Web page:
Novel Plasmodium falciparum clones and rising clone multiplicities are associated with the increase in malaria morbidity in Ghanaian children during the transition into the high transmission season

A.  OFOSU-OKYERE  a1, M. J.  MACKINNON  a2, M. P. K.  SOWA  a2, K. A.  KORAM  a1, F.  NKRUMAH  a1, Y. D.  OSEI  a3, W. G.  HILL  a2, M. D.  WILSON  a1 and D. E.  ARNOT  a2 c1
a1 Noguchi Memorial Institute for Medical Research, University of Ghana, Legon, Ghana
a2 Institute of Cell, Animal and Population Biology, University of Edinburgh, West Mains Road, Edinburgh EH9 3JT, Scotland, UK
a3 Department of Biochemistry, University of Ghana, Legon, Ghana


A survey of Plasmodium falciparum infection and clone multiplicity in Ghanaian children was carried out to study the effect of the onset of the malaria transmission season on disease incidence. Fortnightly blood samples were collected from 40 children living in the rural town of Dodowa, between February and August 1998. P. falciparum parasite densities were calculated and PCR genotyping was carried out using the polymorphic MSP-1 and MSP-2 genes as target loci for the estimation of the number of parasite clones in each sample. The average clone number was estimated using maximum likelihood techniques and the minimum number of clones per patient was analysed for the effects of age, sex, season, minimum number of clones per child, level of parasitaemia and parasite genotype. The statistical analysis indicated that the more clones a child carried, the more likely they were to have a clinical malaria episode. This was true after adjusting for age and season effects and for the measured circulating parasitaemia. The probability of clinical disease also increased if the MSP-1 MAD 20 and the MSP-2 FC 27 alleles were present. This longitudinal analysis thus indicates that the probability of a Ghanaian child having a symptomatic malaria episode is positively associated with both increasing numbers and novel types of P. falciparum clones.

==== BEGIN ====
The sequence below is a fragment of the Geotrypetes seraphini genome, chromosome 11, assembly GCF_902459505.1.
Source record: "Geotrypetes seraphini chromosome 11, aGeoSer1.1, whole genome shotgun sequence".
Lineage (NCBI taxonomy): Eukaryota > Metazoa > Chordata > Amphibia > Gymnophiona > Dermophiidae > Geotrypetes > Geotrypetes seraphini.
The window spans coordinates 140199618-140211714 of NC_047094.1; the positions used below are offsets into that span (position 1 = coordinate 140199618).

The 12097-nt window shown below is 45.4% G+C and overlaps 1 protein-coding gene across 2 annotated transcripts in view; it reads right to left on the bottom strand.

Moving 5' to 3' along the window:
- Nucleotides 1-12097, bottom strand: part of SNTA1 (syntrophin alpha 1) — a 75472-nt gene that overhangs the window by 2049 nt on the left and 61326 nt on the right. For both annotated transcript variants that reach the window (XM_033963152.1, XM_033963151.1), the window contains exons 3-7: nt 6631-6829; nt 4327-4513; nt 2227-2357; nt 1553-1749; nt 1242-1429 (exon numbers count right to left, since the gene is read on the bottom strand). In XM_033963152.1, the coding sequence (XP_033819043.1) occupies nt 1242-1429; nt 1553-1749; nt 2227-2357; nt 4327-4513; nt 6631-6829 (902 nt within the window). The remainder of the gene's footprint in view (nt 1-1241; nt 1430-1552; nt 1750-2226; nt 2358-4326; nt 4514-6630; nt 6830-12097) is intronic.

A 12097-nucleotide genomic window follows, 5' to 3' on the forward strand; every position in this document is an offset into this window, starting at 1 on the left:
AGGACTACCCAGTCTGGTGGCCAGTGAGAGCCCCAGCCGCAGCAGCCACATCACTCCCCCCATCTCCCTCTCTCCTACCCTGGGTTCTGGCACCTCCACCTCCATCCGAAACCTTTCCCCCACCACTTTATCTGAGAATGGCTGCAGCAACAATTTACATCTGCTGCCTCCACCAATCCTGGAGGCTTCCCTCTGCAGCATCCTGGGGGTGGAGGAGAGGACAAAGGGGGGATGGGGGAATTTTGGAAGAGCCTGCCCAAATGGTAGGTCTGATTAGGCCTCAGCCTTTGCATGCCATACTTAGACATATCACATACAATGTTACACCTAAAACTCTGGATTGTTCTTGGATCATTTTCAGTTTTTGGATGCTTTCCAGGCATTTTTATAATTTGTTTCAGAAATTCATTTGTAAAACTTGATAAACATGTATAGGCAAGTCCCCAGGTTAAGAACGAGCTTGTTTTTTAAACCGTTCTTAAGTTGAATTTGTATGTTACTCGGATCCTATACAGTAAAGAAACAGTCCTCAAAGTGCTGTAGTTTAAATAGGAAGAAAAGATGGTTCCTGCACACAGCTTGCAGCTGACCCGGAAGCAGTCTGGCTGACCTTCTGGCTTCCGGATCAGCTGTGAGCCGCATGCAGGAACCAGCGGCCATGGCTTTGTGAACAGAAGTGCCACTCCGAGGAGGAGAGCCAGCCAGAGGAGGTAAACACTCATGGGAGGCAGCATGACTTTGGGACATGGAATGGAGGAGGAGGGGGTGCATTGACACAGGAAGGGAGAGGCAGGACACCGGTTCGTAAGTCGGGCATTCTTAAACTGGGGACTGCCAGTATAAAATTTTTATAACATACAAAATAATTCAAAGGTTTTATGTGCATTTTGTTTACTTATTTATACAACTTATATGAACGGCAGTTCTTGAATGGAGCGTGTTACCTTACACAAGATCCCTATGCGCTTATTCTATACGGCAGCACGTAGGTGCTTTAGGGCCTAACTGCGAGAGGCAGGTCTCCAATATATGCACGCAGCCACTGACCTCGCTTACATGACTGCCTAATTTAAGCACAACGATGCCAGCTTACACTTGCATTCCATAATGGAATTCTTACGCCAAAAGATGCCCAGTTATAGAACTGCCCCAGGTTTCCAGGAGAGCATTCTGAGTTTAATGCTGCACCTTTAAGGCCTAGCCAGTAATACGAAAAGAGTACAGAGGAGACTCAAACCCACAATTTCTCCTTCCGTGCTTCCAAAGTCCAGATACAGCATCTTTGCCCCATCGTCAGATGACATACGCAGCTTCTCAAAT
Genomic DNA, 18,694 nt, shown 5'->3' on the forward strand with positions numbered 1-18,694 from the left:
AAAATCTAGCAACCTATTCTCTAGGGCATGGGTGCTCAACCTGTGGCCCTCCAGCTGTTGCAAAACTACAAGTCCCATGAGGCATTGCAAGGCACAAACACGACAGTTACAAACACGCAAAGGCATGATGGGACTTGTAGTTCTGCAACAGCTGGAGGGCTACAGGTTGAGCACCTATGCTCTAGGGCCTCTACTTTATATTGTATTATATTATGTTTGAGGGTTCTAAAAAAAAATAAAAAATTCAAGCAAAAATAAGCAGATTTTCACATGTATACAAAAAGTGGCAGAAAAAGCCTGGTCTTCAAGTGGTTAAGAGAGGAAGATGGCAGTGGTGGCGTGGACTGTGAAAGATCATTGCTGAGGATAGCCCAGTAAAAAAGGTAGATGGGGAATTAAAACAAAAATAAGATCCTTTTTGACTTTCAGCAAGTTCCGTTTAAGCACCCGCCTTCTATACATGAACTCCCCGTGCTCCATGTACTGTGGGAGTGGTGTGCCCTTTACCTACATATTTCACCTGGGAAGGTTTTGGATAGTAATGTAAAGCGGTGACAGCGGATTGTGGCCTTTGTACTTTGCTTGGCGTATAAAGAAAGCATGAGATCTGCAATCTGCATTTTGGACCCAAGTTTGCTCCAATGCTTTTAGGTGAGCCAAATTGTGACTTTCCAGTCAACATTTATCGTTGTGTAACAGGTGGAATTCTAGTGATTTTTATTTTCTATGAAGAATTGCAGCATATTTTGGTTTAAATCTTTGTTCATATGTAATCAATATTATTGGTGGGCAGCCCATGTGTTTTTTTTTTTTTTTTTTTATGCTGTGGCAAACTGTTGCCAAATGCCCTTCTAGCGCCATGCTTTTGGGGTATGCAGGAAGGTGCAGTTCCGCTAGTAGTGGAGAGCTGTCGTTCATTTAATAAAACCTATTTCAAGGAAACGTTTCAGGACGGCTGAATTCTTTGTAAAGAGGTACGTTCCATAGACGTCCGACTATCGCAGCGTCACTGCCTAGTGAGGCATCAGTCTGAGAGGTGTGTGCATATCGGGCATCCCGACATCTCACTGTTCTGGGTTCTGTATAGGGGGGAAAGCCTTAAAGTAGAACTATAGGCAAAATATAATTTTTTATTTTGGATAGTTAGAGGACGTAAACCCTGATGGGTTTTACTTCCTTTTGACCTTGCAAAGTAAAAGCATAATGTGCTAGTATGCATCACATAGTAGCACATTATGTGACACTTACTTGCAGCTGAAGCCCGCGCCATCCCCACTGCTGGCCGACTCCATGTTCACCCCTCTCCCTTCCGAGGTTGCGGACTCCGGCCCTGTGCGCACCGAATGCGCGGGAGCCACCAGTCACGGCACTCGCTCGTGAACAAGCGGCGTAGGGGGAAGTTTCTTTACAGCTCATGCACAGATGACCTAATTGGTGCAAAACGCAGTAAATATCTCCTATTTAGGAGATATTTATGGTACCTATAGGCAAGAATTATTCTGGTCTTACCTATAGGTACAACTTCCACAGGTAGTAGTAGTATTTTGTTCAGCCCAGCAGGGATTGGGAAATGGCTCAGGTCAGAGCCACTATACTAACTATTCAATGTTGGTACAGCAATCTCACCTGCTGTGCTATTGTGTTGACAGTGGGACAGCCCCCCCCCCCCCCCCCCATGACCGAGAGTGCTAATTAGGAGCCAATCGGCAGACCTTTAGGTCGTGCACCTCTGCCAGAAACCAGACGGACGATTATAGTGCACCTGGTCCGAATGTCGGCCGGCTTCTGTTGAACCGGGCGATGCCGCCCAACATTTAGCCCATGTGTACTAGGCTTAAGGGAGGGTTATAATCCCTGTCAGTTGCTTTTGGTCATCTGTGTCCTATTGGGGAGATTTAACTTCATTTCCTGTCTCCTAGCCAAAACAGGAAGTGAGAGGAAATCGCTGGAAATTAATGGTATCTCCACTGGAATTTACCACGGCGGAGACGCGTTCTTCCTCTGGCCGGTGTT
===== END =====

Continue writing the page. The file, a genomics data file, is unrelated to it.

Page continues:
(Received June 29 2000)
(Revised February 5 2001)
(Accepted February 14 2001)

Key Words: malaria; Plasmodium falciparum; clone multiplicity; virulence; seasonal transmission; Ghana.

c1 Corresponding author: Institute of Cell, Animal and Population Biology, University of Edinburgh, Kings Buildings, West Mains Road, Edinburgh EH9 3JT, UK. Tel and Fax: +0131 650 8655. E-mail: